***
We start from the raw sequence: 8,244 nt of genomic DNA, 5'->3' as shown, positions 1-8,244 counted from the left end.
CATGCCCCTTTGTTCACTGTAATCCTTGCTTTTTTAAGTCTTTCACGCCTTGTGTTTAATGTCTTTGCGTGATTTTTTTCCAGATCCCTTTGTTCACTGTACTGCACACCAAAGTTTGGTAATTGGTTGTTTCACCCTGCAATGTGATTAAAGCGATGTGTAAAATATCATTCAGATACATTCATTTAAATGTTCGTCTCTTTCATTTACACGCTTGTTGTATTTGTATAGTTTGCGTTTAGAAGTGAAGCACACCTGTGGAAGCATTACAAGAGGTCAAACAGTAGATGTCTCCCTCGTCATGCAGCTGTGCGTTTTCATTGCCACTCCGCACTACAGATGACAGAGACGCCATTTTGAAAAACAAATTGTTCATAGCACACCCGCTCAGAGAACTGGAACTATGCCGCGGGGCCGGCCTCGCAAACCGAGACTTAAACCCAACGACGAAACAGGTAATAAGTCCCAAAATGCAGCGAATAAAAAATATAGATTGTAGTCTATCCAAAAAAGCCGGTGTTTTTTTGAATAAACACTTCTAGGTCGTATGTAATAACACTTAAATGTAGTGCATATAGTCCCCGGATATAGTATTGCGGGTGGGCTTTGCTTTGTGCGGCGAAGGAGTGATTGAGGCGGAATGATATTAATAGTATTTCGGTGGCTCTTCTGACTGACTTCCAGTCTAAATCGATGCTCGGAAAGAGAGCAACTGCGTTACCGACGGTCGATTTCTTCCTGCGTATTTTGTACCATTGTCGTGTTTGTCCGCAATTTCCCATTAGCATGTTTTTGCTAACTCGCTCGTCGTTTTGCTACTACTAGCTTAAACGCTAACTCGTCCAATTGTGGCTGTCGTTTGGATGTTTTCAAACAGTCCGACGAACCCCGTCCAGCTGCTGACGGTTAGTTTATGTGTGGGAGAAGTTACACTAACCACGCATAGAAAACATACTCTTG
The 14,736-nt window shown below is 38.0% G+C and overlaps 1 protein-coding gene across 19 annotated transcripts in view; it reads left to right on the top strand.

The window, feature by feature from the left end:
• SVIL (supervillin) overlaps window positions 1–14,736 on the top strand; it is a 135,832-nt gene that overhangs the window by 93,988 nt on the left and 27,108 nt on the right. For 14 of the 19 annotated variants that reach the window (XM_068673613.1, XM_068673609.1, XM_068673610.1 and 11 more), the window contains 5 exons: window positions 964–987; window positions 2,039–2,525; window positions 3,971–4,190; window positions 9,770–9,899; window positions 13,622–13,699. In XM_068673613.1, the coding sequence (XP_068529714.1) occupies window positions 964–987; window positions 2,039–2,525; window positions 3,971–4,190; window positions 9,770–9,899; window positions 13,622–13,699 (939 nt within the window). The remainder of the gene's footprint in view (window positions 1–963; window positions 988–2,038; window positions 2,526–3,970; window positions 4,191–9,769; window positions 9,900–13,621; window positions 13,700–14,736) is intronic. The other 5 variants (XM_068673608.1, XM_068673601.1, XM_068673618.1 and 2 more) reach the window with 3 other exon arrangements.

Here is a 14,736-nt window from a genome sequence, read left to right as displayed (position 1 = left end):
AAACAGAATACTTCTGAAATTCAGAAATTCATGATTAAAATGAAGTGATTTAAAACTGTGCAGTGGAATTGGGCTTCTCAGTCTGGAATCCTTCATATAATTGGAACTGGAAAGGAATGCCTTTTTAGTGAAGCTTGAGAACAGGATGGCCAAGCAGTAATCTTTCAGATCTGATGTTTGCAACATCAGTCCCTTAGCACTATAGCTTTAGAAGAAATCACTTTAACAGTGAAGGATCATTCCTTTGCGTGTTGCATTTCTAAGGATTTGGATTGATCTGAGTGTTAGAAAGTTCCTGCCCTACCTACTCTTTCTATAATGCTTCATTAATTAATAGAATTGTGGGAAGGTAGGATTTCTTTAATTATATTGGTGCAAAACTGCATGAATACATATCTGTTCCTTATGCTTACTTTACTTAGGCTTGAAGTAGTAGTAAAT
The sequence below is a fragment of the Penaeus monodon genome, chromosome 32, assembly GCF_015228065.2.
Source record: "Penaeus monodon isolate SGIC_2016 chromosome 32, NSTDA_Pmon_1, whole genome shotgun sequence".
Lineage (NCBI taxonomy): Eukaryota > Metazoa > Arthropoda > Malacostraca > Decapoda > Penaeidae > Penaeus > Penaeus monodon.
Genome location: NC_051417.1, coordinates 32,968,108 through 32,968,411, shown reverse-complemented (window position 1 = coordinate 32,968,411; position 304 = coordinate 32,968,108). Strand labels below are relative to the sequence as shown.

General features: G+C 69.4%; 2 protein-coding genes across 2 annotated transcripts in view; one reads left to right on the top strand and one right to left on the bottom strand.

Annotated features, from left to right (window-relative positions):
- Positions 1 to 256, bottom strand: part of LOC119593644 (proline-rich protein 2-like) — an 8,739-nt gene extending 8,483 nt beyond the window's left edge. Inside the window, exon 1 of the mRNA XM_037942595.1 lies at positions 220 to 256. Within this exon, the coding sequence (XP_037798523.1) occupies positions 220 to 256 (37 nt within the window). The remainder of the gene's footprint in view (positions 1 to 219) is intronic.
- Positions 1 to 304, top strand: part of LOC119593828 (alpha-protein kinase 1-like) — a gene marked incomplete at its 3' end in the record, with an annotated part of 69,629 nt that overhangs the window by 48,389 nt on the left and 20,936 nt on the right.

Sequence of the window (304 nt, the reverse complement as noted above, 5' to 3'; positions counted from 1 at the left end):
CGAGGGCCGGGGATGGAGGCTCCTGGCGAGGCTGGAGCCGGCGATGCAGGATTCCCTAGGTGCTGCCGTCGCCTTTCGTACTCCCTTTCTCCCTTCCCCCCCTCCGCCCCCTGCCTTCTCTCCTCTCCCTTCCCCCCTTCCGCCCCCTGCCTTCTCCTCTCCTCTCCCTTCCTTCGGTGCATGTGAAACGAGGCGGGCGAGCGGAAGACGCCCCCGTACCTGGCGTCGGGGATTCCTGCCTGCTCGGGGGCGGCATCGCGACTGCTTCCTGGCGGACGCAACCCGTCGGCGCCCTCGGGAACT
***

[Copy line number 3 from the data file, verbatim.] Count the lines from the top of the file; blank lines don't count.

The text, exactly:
The 14,736-nt window shown below is 38.0% G+C and overlaps 1 protein-coding gene across 19 annotated transcripts in view; it reads left to right on the top strand.